And perhaps more specific to Lance Armstrong, Manti Te'o and other fallen heroes:

If society cannot provide benefits for joining it, its members may no longer feel bound to follow its rules

That was a pull quote from the linked article above. Line is a tad ham-fisted and mealy-mouthed but the article fleshes out the concept quite well.

And how bizarre have the past 24-36 hrs. been? It got to us in our sleep.

At a presser surrounded by children announcing a background check for my fake dead girlfriend who had admitted to doping. #whatadream

And with respect to yet more executive orders signed by the President yesterday:

Apparently all that righteous indignation regarding executive orders oh, 6 or 7 years ago, came with an expiration date. #liberals #Bush

Yes, some of us have been paying attention...

Under current law, the courts and Congress are involved when Presidents eavesdrop on Americans but not when they kill them.

And in the same vein:

Man seeking stricter gun control laws for Americans has power to kill those same Americans.

OK, as we said, we hope to get back to blogging on a more consistent and frequent basis.


Bet you didn't know that...


... "Sandy" rhymes with "pork".

The $9 billion bill passed the Republican-controlled House earlier this week and it will most certainly be rubber-stamped by the Democratic-controlled Senate and signed into law by the President in short order.

"Never let a crisis go to waste"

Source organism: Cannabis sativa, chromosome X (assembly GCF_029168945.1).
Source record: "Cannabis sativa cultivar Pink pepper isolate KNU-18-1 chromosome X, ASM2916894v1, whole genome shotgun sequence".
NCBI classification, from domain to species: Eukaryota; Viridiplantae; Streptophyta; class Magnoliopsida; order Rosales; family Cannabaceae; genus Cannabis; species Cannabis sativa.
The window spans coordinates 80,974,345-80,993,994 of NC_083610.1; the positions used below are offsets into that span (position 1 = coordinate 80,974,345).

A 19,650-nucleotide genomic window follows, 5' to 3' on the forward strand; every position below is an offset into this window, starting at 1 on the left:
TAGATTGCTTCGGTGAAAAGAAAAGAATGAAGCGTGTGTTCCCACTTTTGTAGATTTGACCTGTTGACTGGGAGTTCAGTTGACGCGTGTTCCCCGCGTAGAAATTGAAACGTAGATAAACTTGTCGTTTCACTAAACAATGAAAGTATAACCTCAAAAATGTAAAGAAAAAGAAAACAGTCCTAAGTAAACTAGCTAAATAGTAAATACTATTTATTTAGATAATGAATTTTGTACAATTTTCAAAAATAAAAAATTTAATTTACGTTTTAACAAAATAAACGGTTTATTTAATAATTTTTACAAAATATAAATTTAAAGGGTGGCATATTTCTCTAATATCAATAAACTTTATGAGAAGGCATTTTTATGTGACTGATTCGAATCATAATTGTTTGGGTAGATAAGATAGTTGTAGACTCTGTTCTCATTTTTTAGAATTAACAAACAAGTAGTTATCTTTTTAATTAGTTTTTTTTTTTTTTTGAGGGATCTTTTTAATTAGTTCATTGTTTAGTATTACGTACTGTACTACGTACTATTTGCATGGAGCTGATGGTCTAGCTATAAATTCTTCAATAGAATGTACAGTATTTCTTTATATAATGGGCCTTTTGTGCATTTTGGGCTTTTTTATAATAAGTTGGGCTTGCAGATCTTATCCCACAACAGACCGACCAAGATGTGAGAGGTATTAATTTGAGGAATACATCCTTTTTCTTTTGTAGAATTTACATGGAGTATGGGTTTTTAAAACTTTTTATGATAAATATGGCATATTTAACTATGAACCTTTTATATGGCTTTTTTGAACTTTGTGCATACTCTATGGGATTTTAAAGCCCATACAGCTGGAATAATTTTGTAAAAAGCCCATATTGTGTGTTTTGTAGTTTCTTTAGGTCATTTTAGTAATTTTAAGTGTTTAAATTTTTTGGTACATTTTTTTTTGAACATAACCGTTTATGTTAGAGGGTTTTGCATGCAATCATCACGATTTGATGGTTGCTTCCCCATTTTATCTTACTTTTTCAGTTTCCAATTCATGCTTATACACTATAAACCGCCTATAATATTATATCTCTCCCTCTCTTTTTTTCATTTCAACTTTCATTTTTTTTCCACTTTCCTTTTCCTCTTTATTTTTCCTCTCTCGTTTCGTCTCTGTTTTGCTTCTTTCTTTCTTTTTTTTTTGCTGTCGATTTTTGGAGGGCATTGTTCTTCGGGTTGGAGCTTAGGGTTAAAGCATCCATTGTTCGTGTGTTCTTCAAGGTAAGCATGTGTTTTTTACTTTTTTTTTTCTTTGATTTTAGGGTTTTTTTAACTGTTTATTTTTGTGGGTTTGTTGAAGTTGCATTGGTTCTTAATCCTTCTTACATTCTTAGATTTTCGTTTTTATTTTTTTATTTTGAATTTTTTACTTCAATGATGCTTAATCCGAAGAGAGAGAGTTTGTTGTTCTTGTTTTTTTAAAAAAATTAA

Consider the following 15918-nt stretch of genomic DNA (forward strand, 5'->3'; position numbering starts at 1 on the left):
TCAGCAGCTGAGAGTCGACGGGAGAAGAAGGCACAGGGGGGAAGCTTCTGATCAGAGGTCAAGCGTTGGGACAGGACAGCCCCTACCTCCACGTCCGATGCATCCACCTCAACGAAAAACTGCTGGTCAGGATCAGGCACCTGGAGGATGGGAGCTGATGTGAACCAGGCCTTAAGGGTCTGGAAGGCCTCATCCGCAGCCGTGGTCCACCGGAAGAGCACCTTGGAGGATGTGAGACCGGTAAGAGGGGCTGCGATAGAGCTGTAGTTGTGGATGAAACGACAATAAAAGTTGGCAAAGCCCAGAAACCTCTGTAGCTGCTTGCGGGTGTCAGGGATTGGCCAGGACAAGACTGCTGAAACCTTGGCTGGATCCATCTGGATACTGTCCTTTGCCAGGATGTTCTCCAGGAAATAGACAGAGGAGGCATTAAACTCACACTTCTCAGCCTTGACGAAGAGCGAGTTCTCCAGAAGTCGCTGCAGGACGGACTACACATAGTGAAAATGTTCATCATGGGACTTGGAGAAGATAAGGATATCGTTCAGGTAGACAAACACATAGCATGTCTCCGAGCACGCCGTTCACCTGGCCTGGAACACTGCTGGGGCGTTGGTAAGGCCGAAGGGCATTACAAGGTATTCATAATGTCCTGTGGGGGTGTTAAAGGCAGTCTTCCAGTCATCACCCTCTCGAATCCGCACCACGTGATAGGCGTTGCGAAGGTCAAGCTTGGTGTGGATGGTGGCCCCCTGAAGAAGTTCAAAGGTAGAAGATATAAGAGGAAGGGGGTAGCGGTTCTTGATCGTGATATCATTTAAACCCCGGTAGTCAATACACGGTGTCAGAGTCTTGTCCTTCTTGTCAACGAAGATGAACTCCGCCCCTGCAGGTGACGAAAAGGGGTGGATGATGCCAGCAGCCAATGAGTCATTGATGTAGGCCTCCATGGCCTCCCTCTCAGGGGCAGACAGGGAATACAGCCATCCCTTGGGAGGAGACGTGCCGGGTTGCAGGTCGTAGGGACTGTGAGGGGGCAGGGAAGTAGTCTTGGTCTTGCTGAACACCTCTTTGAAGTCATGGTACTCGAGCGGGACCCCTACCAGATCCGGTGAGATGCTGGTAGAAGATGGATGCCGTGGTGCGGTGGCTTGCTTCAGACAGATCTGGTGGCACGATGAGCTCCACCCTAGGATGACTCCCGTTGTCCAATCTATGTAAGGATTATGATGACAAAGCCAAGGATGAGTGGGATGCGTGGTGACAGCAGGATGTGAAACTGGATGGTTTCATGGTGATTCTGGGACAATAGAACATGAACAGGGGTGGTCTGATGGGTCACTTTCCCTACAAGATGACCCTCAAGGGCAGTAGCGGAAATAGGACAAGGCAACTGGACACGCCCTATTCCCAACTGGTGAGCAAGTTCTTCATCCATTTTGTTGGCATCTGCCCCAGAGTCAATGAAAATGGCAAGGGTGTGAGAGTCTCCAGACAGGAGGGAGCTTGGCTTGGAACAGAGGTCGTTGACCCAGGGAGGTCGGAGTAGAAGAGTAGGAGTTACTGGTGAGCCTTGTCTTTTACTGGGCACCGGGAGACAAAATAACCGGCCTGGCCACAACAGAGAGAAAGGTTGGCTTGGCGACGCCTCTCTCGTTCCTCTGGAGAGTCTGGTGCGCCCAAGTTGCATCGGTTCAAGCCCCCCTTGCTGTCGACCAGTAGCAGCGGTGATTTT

- Rahm Emanuel


Monday, January 14, 2013



A round-up of news items, articles, columns and blog posts that caught our eye this past week.



By using the tactics Harry Reid employed on Mitt Romney during the campaign when Reid insisted Romney release more of his tax returns because Romney was “hiding something” , we are going to demand that Reid prove his innocence in this matter otherwise we will just assume his guilt.

Senate Majority Leader Harry Reid broke days of silence on Sunday evening to deny any knowledge or involvement in a Utah case in which a man claims to have funneled money to others in an attempt to get the Nevada Democrat to intervene in a Federal Trade Commission case.

“Senator Reid has no knowledge or involvement regarding Mr. Johnson’s case,” a statement from Reid’s office said. “These unsubstantiated allegations implying Senator Reid’s involvement are nothing more than innuendo and simply not true.”

(italics, ours)

Days of silence? Again, not our tactics but Reid's: What's Harry hiding? He's certainly behaving like a guilty man.

Remind us again of why we are giving these creeps our tax dollars in the form of foreign aid?

Earlier this month, the Middle East Media Research Institute posted video taken in 2010 of Egypt's current president, Mohamed Morsi, calling Jews the "descendants of apes and pigs."

The Jerusalem Post provided this summary of his remarks:

"... Morsi denounced the Palestinian Authority as a creation of "the Zionist and American enemies for the sole purpose of opposing the will of the Palestinian people." Therefore, he stressed, "No reasonable person can expect any progress on this track."

"Either [you accept] the Zionists and everything they want, or else it is war," Morsi said, "This is what these occupiers of the land of Palestine know - these blood-suckers, who attack the Palestinians, these warmongers, the descendants of apes and pigs." (You can watch Morsi deliver these remarks here.)

Richard Behar, at Forbes, watched what happened once these atrocious remarks were made public:

I studied the Pigs-and-Apes story's journey and trajectory through America over the past week with Sue Radlauer, the Director of Research Services here at Forbes. We gave it seven days to see if any of the so-called "mainstream media" -- a pejorative phrase that too-often obscures more than it reveals -- bestowed the hate speech even a few sentences of back-page ink. Nothing.